Amyloidosis of the shoulder in patients on chronic hemodialysis: Sonographic findings

Etienne Cardinal, Kenneth A. Buckwalter, Ethan M. Braunstein, Danielle Raymond-Tremblay, Merrill D. Benson

Research output: Contribution to journalArticle

25 Scopus citations


OBJECTIVE. The purpose of this study was to determine the sonographic findings of amyloidosis in shoulders of patients on chronic hemodialysis. SUBJECTS AND METHODS. Sonograms were obtained for 19 shoulders of 11 patients on chronic hemodialysis with clinical findings suggestive of amyloidosis. Five patients had biopsy-proven amyloidosis, and one patient had positive shoulder joint fluid aspirate. The thicknesses of the following structures were measured: the rotator cuff, the subacromial-subdeltoid bursa, and the long head of the biceps tendon and its synovial sheath. The presence of intra- or periarticular masses or nodules, hyperechoic areas, bony erosions, and calfications was specifically assessed. Shoulder sonograms from dialysis patients were compared with normal sonograms obtained for 20 asymptomatic shoulders of patients without renal disease. RESULTS. The mean rotator cuff thickness in the patients with amyloidosis was significantly greater than that in the normal group (p < .0001). Ten shoulders of six patients with amyloidosis but none of the control subjects had a rotator cuff thickness greater than 7 mm. The synovial sheath of the long head of the biceps tendon was thickened in 10 shoulders of patients with amyloidosis and in one normal shoulder. The subacromial-subdeltoid bursa was thickened in seven shoulders of patients with amyloidosis but not in any shoulders in the control group. Eight shoulder sonograms from dialysis patients showed intra- or periarticular nodules. CONCLUSION. Sonographic findings associated with amyloidosis of the shoulder include thickening of the rotator cuff, the synovial sheath of the long head of the biceps tendon, and the subacromial- subdeltoid bursa and the presence of nodules within or around the joint. Shoulder sonography may be useful as a noninvasive technique for the diagnosis of dialysis-related amyloidosis in the proper clinical setting.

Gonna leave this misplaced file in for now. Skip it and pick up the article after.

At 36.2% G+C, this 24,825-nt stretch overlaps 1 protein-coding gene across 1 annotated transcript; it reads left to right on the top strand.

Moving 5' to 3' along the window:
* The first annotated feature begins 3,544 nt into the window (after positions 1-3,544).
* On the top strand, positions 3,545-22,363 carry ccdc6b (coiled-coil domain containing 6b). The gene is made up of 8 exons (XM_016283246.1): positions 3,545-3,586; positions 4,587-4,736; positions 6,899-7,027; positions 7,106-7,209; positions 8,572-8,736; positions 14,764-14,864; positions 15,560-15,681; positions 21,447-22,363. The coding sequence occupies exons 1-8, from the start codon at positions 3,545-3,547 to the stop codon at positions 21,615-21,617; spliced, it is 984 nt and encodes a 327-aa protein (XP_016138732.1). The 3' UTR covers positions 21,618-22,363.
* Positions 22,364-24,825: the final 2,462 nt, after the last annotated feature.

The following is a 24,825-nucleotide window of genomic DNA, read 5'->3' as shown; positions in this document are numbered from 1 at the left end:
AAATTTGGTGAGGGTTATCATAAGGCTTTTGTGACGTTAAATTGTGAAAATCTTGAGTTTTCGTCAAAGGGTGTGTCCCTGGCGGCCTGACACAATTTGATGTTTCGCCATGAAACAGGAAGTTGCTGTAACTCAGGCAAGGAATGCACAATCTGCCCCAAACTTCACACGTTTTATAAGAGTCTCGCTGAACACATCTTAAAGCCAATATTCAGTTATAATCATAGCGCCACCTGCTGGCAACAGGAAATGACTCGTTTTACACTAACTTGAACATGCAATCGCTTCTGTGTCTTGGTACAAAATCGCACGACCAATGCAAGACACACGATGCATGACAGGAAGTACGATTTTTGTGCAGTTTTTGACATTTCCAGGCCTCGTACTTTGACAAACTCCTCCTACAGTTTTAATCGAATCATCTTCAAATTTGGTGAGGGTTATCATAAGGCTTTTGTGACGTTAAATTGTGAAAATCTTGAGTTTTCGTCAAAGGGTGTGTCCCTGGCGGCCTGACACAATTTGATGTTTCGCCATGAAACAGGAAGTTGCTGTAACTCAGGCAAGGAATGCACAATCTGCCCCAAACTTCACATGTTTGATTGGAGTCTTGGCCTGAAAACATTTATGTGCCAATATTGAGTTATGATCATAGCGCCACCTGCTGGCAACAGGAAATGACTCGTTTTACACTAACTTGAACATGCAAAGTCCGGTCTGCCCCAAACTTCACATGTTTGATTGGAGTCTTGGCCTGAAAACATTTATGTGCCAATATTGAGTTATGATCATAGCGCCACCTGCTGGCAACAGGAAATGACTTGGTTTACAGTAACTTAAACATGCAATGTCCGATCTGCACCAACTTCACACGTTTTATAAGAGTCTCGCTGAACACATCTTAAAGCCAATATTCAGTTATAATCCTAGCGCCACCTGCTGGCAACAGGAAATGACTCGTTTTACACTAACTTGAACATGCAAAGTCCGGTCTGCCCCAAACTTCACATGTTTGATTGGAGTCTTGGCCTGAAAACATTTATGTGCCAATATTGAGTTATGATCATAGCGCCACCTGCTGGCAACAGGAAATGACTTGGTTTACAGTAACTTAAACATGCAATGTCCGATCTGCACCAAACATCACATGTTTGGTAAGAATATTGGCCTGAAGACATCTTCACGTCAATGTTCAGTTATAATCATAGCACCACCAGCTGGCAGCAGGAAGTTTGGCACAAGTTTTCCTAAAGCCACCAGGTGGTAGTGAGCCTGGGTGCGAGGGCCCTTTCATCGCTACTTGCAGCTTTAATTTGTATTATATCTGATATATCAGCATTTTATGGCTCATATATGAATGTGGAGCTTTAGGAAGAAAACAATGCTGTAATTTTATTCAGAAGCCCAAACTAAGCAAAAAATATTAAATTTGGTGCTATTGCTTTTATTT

Original languageEnglish (US)
Pages (from-to)153-156
Number of pages4
JournalAmerican Journal of Roentgenology
Issue number1
StatePublished - Jan 1996

ASJC Scopus subject areas

  • Radiology Nuclear Medicine and imaging

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